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Date of Award

9-1992

Degree Type

Thesis

Degree Name

Doctor of Philosophy (PhD)

Department

Classics

Supervisor

P. Kingston

Abstract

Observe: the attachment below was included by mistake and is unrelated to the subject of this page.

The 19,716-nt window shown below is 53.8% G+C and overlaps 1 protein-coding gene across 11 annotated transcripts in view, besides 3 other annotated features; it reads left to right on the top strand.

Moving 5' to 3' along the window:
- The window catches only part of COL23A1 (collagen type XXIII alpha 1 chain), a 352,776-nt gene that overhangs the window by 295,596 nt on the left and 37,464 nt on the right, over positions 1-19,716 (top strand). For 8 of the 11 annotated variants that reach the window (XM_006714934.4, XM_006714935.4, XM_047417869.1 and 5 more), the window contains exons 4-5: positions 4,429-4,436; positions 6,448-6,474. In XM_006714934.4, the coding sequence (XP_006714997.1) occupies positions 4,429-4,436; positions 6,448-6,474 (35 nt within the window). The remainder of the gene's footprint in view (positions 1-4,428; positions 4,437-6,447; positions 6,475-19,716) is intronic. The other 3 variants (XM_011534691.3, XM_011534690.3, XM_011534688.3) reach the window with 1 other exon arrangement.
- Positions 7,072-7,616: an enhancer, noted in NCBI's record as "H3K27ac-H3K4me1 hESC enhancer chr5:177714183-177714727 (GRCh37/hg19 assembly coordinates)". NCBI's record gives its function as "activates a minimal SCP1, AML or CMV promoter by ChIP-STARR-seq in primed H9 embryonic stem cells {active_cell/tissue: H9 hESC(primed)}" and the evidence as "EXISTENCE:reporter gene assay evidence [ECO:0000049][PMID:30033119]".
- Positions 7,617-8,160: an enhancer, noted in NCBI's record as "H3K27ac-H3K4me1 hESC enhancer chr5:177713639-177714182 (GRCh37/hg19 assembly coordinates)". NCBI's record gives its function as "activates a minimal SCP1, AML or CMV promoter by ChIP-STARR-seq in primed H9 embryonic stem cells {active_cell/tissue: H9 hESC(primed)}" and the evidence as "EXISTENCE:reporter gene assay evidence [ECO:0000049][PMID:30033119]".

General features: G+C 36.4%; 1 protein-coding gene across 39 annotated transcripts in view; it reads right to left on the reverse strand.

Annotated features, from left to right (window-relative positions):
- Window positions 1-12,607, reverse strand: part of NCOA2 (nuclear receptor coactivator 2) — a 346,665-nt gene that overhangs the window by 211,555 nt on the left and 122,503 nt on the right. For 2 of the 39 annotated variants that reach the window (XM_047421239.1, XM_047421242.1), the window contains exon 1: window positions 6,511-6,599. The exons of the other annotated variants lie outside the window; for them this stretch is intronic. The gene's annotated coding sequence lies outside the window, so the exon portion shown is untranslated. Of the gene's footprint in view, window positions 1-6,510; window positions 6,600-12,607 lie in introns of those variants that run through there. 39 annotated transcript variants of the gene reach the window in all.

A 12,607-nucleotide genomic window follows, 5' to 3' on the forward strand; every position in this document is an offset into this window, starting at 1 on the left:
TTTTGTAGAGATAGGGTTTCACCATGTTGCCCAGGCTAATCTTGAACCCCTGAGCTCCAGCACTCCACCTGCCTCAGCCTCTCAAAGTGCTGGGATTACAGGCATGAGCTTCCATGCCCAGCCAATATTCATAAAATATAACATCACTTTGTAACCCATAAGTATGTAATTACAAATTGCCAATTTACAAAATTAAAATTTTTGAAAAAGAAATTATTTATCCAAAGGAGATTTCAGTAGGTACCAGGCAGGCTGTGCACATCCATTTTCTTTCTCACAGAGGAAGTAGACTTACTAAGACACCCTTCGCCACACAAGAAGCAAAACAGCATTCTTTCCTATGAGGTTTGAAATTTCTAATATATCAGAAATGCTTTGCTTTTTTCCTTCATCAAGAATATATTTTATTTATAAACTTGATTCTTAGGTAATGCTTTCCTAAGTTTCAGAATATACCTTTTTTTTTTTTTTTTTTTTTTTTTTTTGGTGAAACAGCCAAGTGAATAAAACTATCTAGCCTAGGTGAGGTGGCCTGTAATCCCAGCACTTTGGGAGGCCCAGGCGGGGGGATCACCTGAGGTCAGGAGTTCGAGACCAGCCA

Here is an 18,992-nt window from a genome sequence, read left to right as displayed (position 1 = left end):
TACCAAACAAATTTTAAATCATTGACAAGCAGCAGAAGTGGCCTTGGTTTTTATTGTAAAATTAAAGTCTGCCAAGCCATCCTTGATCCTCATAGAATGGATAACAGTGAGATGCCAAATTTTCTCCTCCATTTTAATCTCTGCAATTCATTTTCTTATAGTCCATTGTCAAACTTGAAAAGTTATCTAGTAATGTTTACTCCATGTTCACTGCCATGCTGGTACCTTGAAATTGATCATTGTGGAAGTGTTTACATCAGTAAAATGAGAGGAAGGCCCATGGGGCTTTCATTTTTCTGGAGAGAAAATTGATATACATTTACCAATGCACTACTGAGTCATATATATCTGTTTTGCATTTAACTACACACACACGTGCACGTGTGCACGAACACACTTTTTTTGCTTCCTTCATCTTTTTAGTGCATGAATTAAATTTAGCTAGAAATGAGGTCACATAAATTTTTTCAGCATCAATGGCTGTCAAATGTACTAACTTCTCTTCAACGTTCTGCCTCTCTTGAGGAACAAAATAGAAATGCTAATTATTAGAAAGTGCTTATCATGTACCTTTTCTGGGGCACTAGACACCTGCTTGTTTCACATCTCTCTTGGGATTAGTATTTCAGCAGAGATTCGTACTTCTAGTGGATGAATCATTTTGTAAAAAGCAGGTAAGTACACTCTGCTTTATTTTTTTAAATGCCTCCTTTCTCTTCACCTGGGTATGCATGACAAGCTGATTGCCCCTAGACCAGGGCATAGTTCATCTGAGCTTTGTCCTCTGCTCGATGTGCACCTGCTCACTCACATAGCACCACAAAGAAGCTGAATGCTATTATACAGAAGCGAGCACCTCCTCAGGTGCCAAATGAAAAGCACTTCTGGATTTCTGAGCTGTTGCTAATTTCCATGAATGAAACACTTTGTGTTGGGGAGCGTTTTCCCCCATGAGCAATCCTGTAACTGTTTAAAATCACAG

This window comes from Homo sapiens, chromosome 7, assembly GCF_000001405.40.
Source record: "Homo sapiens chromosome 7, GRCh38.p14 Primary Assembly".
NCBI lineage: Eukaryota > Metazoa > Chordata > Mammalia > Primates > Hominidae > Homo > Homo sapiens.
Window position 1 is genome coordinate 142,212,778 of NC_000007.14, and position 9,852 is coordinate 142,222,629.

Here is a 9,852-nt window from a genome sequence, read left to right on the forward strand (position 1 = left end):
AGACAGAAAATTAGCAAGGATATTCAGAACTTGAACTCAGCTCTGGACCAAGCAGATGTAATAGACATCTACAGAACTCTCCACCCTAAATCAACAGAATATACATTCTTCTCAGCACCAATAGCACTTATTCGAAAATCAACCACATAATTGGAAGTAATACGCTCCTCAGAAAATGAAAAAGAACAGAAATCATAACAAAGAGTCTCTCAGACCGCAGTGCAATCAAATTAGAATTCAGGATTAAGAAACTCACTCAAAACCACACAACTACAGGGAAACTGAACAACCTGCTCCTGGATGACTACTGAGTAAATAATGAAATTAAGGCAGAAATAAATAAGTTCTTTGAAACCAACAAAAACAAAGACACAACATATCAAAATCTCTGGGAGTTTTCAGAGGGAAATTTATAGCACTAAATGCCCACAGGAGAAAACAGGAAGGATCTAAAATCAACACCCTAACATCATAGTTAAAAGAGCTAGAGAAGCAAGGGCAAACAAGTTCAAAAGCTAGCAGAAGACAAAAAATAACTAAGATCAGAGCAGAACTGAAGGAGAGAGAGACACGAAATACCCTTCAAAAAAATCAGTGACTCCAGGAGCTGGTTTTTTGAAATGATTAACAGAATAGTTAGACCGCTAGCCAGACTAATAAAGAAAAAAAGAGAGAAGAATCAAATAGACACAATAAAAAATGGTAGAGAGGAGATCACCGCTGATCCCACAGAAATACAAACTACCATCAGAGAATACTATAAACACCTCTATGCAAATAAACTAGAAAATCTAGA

The Ibis of Ovid, an enigmatic poem written during the poet's exile at Tomis, contains a series of violent and allusive imprecations drawn from history and mythology. The purpose of this dissertation is to provide a detailed study of the poem, to aid readers in their understanding and appreciation of the historiae caecae and ambages in which Ovid takes such delight; accordingly, an introductory chapter attempts to outline the historical and literary background to the poem, with particular attention devoted to placing the poem more firmly within the sphere of imprecatory writing in the ancient world. Following this is an explanatory commentary which covers models, parallels for topoi, and explanations of references, meanings, and allusions in the Ibis. Inevitably, this commentary is indebted to the efforts of previous commentators; however, I have endeavoured throughout to suggest additional lines of enquiry and to provide a fresh perspective on a challenging work.

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